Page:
Are you writing any of the episodes for this season?
Yeah. I just finished writing [episode] eleven about two weeks ago and it always seems I always get episode eleven out of thirteen. They always give me episode eleven, I am not sure why.

I handed it in about two weeks ago and it is a very interesting process, the whole writing thing. I call it the sausage factory. Don’t get too attached to anything because things are pulled and yanked to other episodes and sliced and diced. And that is one the reasons why I think the show is so well received. It has its own language. It has own tone. It is really fast and it is funny, I don’t know of a lot of shows where up until the minute that the camera is rolling – especially if Denis is around, mostly when Denis is around – we are just constantly slicing and altering and moving thing and cutting and adding stuff. I think that is one of the reasons the show is successful.

How much of what we see is improvised?
Well probably around fifteen percent. It depends. It might be thirty percent.
As I said, there is a lot of flexibility with the script in changing stuff. If a line doesn’t work for you, you can find a way out of it. You can say, “Hey listen I want to do one this way” and for the most part they are going to listen to you and respect you and shoot it that way. It is slightly improved.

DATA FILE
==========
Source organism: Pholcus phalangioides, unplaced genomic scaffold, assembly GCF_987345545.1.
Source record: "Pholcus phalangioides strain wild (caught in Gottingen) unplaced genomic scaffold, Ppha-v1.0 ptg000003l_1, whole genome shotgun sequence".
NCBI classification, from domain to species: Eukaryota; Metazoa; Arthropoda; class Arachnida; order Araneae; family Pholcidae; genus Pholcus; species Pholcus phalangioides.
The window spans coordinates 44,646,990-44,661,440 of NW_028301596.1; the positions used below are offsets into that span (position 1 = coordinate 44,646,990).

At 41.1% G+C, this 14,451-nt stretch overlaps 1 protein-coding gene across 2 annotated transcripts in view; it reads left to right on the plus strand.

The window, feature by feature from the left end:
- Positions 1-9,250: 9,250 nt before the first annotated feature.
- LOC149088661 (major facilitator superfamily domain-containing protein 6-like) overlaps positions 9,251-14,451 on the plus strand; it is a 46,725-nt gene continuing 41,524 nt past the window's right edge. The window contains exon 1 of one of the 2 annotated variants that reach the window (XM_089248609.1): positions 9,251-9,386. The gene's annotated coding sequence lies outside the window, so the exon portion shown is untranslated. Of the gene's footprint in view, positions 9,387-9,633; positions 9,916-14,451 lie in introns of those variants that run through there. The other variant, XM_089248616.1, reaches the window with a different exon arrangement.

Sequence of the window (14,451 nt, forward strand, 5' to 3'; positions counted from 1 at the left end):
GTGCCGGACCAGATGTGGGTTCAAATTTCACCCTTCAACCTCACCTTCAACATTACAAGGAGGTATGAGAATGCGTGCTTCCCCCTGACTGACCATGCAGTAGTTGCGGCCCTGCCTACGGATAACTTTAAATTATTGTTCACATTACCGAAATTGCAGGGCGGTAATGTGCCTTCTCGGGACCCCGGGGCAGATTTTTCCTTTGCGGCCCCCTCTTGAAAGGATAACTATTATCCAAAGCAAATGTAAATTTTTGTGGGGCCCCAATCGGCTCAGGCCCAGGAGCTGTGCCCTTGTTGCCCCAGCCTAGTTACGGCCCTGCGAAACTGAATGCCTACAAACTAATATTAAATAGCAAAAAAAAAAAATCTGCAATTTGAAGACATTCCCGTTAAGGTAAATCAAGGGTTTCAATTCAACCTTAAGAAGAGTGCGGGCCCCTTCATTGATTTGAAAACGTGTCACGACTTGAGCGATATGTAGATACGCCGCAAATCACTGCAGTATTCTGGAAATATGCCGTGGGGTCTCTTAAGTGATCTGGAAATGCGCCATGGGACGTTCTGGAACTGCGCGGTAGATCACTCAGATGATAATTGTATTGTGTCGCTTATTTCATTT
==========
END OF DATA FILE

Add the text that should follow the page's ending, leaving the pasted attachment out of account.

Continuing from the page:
I think a lot of the firemen scenes with Denis and the crew, there is a lot more improv going on there, because we are in the bullpen and we all know if it is going to suck so we won’t leave until we got something that doesn’t suck. For the most part we can usually find that somehow by improving a lot.

There is a lot of comedy and drama on the show. Is a challenge to switch between the two, or is it something a good actor like yourself revels in?
I revel in it like a pig in shit. They are both difficult to do, but I am lucky to always be able to do comedy and I think what I am really proud to do is pull off the dramatic scenes. It was two years into the show when I realized, because I wasn’t sure about the other cast members. Denis I know, but these other guys I wasn’t sure how they would handle having to do comedy.
At one point we did a short for the internet last year where there is a loose dog that we think is a monster coming to eat us. They were given some basically physical slapstick stuff to do in a couple of scenes and these guys just took it and ran with it.. I think that is one of the strong points of the show, that everyone on it can play both and play both strongly.

Is there a lot of joking going on around the set?
Yeah, there is sometimes. Sometimes it is a pressure cooker. Sometimes people aren’t in good moods, it is hot and you’re tired at the end of the day. For the most part we try to keep it light. We try to have a good time and we also work really really fast. People who come and work on our show with us, actors mostly, are just constantly amazed at how we can come and be out of there in thee hours as opposed to what is very often a twelve of fifteen hour day. But it is a blast man, I am not kidding you. It really is just a blast to be a part of.